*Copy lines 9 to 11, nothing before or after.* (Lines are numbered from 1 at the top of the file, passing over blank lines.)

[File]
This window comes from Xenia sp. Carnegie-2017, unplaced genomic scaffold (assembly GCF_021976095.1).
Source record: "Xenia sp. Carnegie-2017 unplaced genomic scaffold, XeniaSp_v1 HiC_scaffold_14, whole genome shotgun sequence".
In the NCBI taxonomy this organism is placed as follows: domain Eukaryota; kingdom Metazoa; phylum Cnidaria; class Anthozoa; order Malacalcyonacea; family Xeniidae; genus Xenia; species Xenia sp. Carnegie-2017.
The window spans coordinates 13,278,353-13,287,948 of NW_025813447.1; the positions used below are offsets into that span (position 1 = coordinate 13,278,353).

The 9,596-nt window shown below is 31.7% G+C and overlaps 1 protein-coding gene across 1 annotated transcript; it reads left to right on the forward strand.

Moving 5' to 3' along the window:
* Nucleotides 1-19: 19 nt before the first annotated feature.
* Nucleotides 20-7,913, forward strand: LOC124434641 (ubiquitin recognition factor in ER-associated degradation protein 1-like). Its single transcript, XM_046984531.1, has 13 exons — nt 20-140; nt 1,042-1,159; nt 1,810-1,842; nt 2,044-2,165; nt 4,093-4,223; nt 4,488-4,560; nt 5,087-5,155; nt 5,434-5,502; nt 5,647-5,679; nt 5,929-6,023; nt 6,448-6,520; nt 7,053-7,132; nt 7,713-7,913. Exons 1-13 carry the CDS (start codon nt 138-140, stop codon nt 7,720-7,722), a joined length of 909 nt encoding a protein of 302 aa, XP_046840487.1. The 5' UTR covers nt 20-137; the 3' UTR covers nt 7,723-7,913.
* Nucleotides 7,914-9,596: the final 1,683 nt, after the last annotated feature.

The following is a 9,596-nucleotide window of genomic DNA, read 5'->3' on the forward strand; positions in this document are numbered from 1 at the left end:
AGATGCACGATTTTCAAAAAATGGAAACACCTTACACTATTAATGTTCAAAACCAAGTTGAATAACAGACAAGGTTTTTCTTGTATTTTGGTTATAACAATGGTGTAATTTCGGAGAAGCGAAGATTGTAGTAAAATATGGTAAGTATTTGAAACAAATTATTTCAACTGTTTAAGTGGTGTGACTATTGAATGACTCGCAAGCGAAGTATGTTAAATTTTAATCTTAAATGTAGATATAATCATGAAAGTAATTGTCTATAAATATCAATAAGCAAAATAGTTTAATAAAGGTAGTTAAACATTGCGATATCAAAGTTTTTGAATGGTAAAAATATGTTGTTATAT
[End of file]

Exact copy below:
* Nucleotides 7,914-9,596: the final 1,683 nt, after the last annotated feature.

The following is a 9,596-nucleotide window of genomic DNA, read 5'->3' on the forward strand; positions in this document are numbered from 1 at the left end:
AGATGCACGATTTTCAAAAAATGGAAACACCTTACACTATTAATGTTCAAAACCAAGTTGAATAACAGACAAGGTTTTTCTTGTATTTTGGTTATAACAATGGTGTAATTTCGGAGAAGCGAAGATTGTAGTAAAATATGGTAAGTATTTGAAACAAATTATTTCAACTGTTTAAGTGGTGTGACTATTGAATGACTCGCAAGCGAAGTATGTTAAATTTTAATCTTAAATGTAGATATAATCATGAAAGTAATTGTCTATAAATATCAATAAGCAAAATAGTTTAATAAAGGTAGTTAAACATTGCGATATCAAAGTTTTTGAATGGTAAAAATATGTTGTTATAT